How does democratic backsliding happen? A new systematic survey of backsliding in 16 countries—including the US—suggests some common elements. The first is polarization. Countries become polarized for a variety of reasons. Arguments about the relative weight of economics, race and ethnicity, and cultural resentments have been played out in some detail. In our judgment, the search for a common taproot is likely to fail; unhappy countries are each unhappy in their own way. What all democratic backsliders share in common, however, are widening social and political cleavages that go beyond policy or ideological differences to fundamental identities.
Whether through subtle religious messaging in Turkey and Brazil, or as a result of economic crises and inequality in Venezuela, polarization pushes partisans into hostile “us-them” binaries. Once this occurs, loyal oppositions are portrayed as traitorous enemies of the state. From there, it is only a small step to political acquiescence and support for “strong measures” that would otherwise be unthinkable—from threats and harassment of critics to systematic violations of civil liberties.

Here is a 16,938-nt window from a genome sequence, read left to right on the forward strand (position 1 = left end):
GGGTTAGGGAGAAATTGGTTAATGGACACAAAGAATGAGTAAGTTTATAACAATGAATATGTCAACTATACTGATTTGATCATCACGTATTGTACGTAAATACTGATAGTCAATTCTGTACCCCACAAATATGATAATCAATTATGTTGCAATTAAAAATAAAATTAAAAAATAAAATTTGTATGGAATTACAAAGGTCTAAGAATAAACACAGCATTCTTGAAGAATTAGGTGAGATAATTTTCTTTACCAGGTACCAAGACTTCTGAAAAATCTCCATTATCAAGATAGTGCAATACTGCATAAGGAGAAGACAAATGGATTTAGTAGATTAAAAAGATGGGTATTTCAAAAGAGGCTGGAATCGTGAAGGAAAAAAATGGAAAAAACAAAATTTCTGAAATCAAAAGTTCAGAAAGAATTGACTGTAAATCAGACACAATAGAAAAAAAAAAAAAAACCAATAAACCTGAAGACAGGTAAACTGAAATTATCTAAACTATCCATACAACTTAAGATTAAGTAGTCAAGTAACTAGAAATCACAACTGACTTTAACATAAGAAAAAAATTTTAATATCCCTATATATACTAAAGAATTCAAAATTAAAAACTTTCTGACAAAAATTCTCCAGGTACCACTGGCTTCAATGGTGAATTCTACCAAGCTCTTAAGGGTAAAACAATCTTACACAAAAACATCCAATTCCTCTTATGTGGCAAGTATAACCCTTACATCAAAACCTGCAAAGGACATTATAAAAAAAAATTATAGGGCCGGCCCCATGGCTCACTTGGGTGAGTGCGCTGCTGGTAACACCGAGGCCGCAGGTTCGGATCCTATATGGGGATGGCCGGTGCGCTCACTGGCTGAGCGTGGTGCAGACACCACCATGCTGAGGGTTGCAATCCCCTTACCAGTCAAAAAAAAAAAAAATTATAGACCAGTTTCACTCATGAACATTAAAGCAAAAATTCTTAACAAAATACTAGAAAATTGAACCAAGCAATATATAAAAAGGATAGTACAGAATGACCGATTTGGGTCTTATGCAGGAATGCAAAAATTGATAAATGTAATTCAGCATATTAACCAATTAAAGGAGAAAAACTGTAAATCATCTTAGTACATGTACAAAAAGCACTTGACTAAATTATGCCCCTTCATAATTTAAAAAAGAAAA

A second key, but often overlooked, factor in backsliding centers on legislatures. Autocratic personalities get all the press—Duterte, Orbán, Trump, Chávez, and Putin—but both parliamentary and presidential systems are vulnerable to backsliding, and legislatures are highly complicit in their own demise. In almost all of the cases we examined—with Brazil as the main exception—control of the legislature has played a pivotal role in collapsing the separation of powers.
Legislatures play both a passive and active role in the backsliding process. Even with partisan majorities, an executive may face oversight and checks from the legislature. But when illiberal presidents or prime ministers control their parties in the legislature, checks can dissolve outright and the potential for mischief rises dramatically.